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As Long as We Remember...

January 24, 2008

From the Jaws of Victory…

Tony Soltero

According to a recent article in Baltimore’s Sun, the Democratic Party in Maryland is running roughshod over the Republicans in new voter registrations, with the donkey outpacing the elephant by a 3-to-1 margin. Similar trends are occurring nationwide, with turnout at Democratic caucuses and primaries absolutely obliterating the turnout registered at Republican electoral events.

And it's easy to see why. The Democrats are offering their voters an embarrassment of riches in their presidential primary. Hillary Clinton, Barack Obama, and John Edwards are all vibrant, exciting, and visionary candidates, forward-looking and offering messages of hope and a reclamation of American greatness at all levels.

Meanwhile, the Republicans are little more than a stable of mean, grumpy, cranky old white men, with little to offer but the politics of fear and gloom, featuring inspirational messages like "vote for me or the terrorists will slaughter us all."

Is it any wonder young voters are overwhelmingly registering as Democrats?

How bad is it for the Republicans? Local grocery baggers are asking their customers: "Paper or Mitt Romney?"

Personalities aside, the domestic and world situations don't favor the Republicans either. President George W Bush is the anti-E.F. Hutton – when he speaks, people run for cover. The world financial markets certainly did.

The American economy is in tatters – a direct result of the Bush tax-cutting deregulatory fiesta and the ensuing subprime mortgage crisis, which has spilled over to other sectors like a cancer. The gargantuan deficits the Bush administration has produced by financing its Iraq Noble Cause on the national credit card haven't exactly been helpful either. Wasn't all the oil there supposed to pay for this?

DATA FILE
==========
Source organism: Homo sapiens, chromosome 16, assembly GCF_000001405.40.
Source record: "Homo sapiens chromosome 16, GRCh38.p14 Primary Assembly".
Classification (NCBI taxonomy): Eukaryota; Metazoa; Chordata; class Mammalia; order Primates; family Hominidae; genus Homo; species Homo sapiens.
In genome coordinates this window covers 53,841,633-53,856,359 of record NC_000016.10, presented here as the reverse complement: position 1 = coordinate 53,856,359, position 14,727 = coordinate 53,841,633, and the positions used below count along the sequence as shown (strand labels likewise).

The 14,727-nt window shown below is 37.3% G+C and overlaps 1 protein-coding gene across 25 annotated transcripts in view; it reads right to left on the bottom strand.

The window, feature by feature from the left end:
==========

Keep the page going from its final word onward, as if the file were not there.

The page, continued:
So, it's easy to see why the Republican brand has become so toxic to most Americans. And that's without even factoring in the party's hostility to science and its embrace of radical fundamentalists – unless, of course, one of them actually deigns to run for president, as Mike Huckabee has).

Well, then, all the Democrats have to do is show up in November and the White House is theirs, right?

Not so fast there. Americans do want change. They've been seeing Republican domestic and foreign policies up close and personal for the last eight years, and they've been suitably repulsed. But they will only vote for Democrats if the Democrats actually offer said change.

The Democrats got blown out in the 2002 midterm elections because they didn't have the courage to challenge the Republicans on the Iraq War resolution, giving the impression that they stood for nothing. Voters noticed.

In 2004, the Democrats again allowed the Republicans to establish the prevailing narratives on Iraq and the economy, and John Kerry pulled his punches against a very vulnerable President Bush, losing an election he should have won.

But in 2006, the Democrats clearly and forcefully demarcated their differences with Republicans, especially on the Iraq issue – and picked up 30 seats in the House and six in the Senate, even some in putatively red states like Montana and Virginia.

History is clear on this issue: when the Democrats emphasize their similarities with Republicans, they lose. When they emphasize their contrasts, they win. When voters feel that they have a real choice, they'll turn out to exercise their franchise.

Unfortunately, a few Democrats continue to cling to the old (and erroneous) conventional wisdom that they must be "cautious" and not appear "too liberal," which is usually code for "don't dare mention anything about the downside of free trade and mindless warmongering." That kind of approach results in hosannas from DC elites – and electoral thumpings from actual voters.

The Democrats were put into Congress to stop President Bush, not to enable him. If the public had wanted that, they would have voted Republicans into office. But instead, Congress has rolled over to satisfy the president's every whim and desire. Congress' approval ratings have also plunged into the teens. Gee, it must be a coincidence.

Whoever the Democrats' standard-bearer happens to be, he or she needs to remember that nothing kills voter enthusiasm more than a lack of differentiation from the opponent. If Hillary Clinton, Barack Obama or John Edwards offers a real alternative to a public disgusted by eight years of Bushism, he or she should romp to an easy victory in November. But if the candidate simply runs on a platform of "I'm not quite as bad as the Republican," then the cranky old white guy behind the other podium will have a chance.

Only the Democrats can beat the Democrats this year. Let's see if the party has learned the lessons of the last three electoral cycles.

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